Tuesday, April 22, 2014

Physicalism and abortion

A stock argument for abortion is that the "fetus" is cognitively undeveloped compared to a child or adult. Indeed, this argument is increasingly extended to infants, to justify "afterbirth abortion."

This argument generally presupposes physicalism. Personhood is tied to brain development. 

Therefore, the mother has rights which the fetus does not. Indeed, the fetus has no rights.

But there's a catch. Physicalism is inconsistent with consciousness. Many secular philosopher admit this. It's the hard problem of consciousness. 

Some secular philosophers simply accept the dilemma. They think physicalism is true and consciousness is real. They despair of resolving the problem. 

However, some philosophers relieve the dilemma by reaffirming physicalism, but rejecting consciousness:

For them, there is no dilemma. Many secular philosophers reject eliminative materialism because they think consciousness is undeniable and elimitative materialism is self-contradictory.

Given their presuppositions, both sides are half-right. It's true that consciousness is undeniable. To deny consciousness is absurd and incoherent.

However, that's because eliminative materialism is a reductio ad absurdum of physicalism. Given physicalism, that's a logical consequence of physicalism. Valid, but absurd. Taking a false premise to a logical extreme. Physicalism commits them to that conclusion, even if its self-refuting.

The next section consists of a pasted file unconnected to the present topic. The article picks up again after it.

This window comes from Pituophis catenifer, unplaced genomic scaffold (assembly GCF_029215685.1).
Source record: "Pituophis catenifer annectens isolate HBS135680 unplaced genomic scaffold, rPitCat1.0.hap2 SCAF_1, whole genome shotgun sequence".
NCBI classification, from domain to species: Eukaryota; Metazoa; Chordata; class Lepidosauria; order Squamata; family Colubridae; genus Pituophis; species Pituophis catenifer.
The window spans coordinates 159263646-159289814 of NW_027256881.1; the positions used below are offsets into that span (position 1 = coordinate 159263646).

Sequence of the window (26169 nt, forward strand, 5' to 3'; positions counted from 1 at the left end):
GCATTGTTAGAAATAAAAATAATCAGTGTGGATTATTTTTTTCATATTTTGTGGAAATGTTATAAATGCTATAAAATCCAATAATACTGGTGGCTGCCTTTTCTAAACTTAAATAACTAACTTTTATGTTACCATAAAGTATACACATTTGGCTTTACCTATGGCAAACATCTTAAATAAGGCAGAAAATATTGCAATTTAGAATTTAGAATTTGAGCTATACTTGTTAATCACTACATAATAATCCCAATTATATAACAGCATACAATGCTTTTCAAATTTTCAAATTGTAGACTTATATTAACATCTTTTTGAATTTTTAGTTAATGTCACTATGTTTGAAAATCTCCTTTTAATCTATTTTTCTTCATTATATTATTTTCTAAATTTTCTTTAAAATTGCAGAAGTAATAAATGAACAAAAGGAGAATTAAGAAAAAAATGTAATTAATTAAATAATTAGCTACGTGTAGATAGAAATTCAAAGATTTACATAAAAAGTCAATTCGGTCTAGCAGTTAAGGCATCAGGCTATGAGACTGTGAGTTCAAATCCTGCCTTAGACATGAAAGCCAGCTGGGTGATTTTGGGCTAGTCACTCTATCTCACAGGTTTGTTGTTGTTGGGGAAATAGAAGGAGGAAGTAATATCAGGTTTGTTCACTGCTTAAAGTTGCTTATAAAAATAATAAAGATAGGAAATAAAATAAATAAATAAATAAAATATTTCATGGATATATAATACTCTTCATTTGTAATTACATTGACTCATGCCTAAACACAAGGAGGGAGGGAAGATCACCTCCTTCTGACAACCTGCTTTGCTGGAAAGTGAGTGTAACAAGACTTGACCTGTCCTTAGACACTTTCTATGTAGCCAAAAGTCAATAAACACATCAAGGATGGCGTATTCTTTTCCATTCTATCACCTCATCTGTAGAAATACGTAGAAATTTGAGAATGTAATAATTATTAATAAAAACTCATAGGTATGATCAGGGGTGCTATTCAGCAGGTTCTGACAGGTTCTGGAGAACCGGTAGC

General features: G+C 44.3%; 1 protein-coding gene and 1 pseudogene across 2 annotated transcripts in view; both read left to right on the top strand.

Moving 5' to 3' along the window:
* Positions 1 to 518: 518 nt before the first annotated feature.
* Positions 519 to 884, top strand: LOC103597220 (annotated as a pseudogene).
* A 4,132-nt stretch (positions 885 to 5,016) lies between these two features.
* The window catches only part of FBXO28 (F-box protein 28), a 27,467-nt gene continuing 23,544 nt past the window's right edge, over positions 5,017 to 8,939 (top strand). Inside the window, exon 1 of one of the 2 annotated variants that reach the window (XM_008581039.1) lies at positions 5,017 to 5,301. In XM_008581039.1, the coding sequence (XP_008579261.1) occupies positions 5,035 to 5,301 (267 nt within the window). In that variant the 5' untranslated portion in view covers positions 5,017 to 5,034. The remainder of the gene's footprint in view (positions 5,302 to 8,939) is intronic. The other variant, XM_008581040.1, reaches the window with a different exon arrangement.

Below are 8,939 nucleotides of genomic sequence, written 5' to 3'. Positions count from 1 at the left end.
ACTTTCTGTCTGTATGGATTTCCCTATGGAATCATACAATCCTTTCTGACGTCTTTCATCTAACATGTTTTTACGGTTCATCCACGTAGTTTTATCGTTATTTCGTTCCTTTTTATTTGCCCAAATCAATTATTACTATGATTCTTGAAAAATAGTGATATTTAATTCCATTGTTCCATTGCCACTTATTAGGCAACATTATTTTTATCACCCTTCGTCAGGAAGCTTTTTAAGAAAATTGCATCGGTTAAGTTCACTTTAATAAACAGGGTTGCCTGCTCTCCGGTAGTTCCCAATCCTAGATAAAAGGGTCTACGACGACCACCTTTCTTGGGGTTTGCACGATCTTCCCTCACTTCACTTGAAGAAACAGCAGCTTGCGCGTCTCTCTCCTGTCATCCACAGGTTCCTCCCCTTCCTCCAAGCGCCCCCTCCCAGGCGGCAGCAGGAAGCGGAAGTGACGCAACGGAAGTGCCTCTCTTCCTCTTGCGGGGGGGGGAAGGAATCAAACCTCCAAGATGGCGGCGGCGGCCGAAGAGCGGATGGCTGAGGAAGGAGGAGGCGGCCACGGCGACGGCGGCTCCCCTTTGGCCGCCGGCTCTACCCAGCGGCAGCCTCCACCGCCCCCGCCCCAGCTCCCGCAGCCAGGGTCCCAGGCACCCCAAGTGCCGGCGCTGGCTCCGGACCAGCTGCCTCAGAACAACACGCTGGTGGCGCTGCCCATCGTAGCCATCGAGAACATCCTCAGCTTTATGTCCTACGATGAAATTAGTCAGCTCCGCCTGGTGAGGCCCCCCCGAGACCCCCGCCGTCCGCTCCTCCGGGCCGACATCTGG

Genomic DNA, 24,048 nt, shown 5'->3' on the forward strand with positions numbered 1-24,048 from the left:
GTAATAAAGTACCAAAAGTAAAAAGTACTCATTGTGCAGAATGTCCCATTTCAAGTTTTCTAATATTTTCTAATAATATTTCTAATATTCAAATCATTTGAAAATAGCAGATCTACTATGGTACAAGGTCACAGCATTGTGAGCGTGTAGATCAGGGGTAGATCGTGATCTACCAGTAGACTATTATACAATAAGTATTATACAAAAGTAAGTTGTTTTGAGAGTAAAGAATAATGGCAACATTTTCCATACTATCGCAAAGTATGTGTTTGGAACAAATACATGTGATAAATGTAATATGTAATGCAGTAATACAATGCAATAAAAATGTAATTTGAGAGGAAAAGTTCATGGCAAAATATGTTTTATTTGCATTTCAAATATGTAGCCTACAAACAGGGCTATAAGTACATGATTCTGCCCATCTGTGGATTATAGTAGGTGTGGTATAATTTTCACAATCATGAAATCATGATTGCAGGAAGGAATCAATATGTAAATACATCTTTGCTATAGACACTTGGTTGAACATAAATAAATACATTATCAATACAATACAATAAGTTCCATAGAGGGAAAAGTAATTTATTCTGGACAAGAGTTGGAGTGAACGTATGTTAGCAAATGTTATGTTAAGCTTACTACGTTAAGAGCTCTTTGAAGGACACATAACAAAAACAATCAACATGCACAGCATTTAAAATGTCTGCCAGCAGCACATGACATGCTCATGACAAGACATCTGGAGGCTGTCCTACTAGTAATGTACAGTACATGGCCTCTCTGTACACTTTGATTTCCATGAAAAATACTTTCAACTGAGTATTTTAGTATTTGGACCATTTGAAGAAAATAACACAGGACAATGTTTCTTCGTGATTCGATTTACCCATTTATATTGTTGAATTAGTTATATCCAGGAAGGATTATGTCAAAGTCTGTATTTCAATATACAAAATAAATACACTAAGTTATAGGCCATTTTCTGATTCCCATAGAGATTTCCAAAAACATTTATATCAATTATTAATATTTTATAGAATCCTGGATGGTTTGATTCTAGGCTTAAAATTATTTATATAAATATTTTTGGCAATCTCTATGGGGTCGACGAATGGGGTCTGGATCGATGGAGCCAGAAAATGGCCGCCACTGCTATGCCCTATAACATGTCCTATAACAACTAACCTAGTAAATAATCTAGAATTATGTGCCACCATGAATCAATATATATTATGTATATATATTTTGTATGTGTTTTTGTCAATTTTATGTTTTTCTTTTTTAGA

The only proper way to relieve the dilemma is to reject the other horn of the dilemma: physicalism. 

But this also poses a dilemma for defending abortion on the grounds of physicalism. Because it proves too much.

It's true that according to physicalism, the fetus is not a person. Problem is, according to physicalism, the mother is not a person either. Just as the fetus lacks consciousness, so does the mother. That's consistent physicalism. 

If rights are indexed to personhood or consciousness, then not only does the fetus have no rights, the mother has no rights. 

If no one has rights, then raw power is the broker. And in that scenario, men dominate. Women have power to the degree that men defer to women. 


  1. Can you explain why the fetus in physicalist terms is not a person? It's not explicitly explained in your article.

    1. I think Steve briefly addressed it in his post when he said:

      "This argument generally presupposes physicalism. Personhood is tied to brain development...the fetus lacks consciousness..."